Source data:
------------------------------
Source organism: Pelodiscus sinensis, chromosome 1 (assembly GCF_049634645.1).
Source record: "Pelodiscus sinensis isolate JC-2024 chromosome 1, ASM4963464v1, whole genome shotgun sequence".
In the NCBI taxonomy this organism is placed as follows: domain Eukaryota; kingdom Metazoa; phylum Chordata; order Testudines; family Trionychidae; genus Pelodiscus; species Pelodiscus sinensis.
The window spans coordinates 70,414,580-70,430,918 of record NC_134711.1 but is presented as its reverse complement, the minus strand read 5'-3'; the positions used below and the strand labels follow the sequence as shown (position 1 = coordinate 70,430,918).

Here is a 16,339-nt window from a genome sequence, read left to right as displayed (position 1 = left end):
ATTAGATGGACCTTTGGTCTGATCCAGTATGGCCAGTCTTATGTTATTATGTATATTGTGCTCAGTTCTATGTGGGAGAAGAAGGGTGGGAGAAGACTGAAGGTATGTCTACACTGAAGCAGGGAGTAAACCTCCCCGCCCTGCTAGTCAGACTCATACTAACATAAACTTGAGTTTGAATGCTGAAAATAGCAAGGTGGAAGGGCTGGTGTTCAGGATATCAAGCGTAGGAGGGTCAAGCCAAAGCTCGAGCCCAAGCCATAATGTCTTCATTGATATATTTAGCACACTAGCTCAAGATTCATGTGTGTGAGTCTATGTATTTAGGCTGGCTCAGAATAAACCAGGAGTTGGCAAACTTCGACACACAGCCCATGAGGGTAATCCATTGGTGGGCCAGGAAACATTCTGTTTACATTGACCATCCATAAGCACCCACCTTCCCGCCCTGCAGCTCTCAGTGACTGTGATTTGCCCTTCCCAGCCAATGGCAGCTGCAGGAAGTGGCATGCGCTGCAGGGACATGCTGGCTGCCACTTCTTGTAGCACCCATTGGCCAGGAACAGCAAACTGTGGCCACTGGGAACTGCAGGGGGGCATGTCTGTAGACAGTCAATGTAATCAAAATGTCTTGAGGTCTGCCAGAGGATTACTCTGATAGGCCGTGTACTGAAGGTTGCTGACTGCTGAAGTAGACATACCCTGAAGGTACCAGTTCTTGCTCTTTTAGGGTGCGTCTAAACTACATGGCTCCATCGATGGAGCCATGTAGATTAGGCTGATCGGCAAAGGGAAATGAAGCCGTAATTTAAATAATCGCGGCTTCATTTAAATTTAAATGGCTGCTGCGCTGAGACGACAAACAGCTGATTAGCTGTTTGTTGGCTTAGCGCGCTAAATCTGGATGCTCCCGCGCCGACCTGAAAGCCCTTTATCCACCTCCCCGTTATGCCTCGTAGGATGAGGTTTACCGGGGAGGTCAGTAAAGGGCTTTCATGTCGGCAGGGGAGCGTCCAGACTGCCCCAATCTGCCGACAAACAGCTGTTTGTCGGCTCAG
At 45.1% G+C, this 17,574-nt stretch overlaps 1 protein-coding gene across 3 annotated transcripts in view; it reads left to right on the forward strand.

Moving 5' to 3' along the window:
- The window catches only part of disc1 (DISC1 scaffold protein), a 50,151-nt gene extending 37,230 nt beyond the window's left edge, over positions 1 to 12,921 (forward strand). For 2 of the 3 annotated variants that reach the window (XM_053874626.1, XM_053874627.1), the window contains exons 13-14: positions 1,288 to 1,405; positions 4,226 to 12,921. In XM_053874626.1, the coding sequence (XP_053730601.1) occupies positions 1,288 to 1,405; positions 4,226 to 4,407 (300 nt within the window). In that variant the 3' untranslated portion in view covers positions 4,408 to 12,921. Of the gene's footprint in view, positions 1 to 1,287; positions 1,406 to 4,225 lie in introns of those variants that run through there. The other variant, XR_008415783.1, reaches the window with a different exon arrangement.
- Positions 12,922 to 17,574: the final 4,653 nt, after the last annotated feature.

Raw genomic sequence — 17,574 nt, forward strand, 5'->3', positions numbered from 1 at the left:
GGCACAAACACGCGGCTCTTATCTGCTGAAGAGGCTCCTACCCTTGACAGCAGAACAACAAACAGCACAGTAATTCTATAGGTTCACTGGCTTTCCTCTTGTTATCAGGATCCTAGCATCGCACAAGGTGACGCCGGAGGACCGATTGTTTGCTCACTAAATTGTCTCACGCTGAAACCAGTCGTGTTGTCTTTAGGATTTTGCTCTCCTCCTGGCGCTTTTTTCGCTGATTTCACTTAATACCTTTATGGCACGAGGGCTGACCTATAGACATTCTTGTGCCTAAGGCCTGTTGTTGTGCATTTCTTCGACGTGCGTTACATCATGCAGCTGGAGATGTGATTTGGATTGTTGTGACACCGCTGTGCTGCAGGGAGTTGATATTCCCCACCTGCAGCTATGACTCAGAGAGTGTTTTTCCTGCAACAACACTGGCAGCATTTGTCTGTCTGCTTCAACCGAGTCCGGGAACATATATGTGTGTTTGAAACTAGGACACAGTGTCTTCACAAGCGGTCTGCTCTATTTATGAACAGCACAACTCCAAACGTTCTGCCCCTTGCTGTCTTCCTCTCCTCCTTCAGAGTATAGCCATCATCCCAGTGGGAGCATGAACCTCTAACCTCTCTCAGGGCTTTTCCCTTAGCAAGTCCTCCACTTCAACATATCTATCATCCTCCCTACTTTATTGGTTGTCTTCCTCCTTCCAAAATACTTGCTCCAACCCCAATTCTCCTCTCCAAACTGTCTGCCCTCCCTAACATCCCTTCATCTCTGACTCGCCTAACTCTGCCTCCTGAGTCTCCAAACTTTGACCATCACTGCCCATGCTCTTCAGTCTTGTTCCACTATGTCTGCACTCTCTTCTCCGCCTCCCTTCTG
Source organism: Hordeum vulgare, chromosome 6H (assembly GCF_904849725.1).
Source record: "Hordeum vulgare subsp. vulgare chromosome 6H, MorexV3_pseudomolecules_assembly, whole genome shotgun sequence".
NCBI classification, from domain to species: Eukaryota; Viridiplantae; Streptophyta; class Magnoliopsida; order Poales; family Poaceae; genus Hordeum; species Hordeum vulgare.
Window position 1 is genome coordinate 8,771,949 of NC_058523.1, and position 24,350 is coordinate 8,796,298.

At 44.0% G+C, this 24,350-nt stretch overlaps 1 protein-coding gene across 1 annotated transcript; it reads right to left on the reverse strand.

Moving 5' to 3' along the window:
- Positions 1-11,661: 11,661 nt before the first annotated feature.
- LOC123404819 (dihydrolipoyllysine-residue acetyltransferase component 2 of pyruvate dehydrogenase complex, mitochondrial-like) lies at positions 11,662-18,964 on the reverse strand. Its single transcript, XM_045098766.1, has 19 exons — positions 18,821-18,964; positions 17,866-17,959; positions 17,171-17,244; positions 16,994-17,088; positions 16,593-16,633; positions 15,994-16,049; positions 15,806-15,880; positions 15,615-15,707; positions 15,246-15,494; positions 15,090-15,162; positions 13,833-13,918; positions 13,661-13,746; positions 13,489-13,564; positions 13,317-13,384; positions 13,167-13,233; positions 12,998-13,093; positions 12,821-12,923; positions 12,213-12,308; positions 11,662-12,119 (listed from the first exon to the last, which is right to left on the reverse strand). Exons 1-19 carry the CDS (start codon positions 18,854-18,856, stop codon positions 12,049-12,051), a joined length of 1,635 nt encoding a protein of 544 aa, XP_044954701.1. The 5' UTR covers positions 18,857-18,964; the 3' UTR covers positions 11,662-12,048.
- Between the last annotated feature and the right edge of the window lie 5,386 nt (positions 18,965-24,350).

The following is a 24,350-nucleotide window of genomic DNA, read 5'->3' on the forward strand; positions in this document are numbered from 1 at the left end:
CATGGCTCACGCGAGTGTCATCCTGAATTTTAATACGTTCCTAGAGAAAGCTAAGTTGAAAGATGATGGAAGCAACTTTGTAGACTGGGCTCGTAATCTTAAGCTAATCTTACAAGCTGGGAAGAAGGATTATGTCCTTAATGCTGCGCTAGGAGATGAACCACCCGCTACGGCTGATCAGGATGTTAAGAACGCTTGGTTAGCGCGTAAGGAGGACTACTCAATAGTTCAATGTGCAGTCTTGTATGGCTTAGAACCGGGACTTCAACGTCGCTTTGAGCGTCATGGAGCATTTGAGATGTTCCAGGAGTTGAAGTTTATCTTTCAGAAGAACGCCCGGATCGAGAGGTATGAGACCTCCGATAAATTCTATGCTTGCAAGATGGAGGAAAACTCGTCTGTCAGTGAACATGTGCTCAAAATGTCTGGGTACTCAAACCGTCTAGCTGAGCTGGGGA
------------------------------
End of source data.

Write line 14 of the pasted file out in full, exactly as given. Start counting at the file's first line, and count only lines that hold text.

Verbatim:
Source record: "Hordeum vulgare subsp. vulgare chromosome 6H, MorexV3_pseudomolecules_assembly, whole genome shotgun sequence".